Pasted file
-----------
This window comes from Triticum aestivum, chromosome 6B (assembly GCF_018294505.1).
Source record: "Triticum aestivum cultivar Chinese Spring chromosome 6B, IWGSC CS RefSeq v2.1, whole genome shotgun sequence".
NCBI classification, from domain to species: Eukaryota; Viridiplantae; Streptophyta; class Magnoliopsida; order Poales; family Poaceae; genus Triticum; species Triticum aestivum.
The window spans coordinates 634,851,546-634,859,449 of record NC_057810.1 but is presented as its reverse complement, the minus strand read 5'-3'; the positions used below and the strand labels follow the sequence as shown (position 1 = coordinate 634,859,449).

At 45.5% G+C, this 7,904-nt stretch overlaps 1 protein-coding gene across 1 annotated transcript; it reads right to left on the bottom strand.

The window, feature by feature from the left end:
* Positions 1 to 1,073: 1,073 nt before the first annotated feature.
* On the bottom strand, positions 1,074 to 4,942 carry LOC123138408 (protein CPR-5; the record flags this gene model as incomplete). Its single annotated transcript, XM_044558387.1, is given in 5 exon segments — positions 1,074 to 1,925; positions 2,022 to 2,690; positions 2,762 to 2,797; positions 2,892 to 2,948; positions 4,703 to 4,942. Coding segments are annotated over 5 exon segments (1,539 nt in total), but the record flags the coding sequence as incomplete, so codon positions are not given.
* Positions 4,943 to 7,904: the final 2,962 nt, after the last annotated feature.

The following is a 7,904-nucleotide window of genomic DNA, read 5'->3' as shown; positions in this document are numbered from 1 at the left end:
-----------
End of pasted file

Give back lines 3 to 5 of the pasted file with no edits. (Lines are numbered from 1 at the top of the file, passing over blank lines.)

NCBI classification, from domain to species: Eukaryota; Viridiplantae; Streptophyta; class Magnoliopsida; order Poales; family Poaceae; genus Triticum; species Triticum aestivum.
The window spans coordinates 634,851,546-634,859,449 of record NC_057810.1 but is presented as its reverse complement, the minus strand read 5'-3'; the positions used below and the strand labels follow the sequence as shown (position 1 = coordinate 634,859,449).

At 45.5% G+C, this 7,904-nt stretch overlaps 1 protein-coding gene across 1 annotated transcript; it reads right to left on the bottom strand.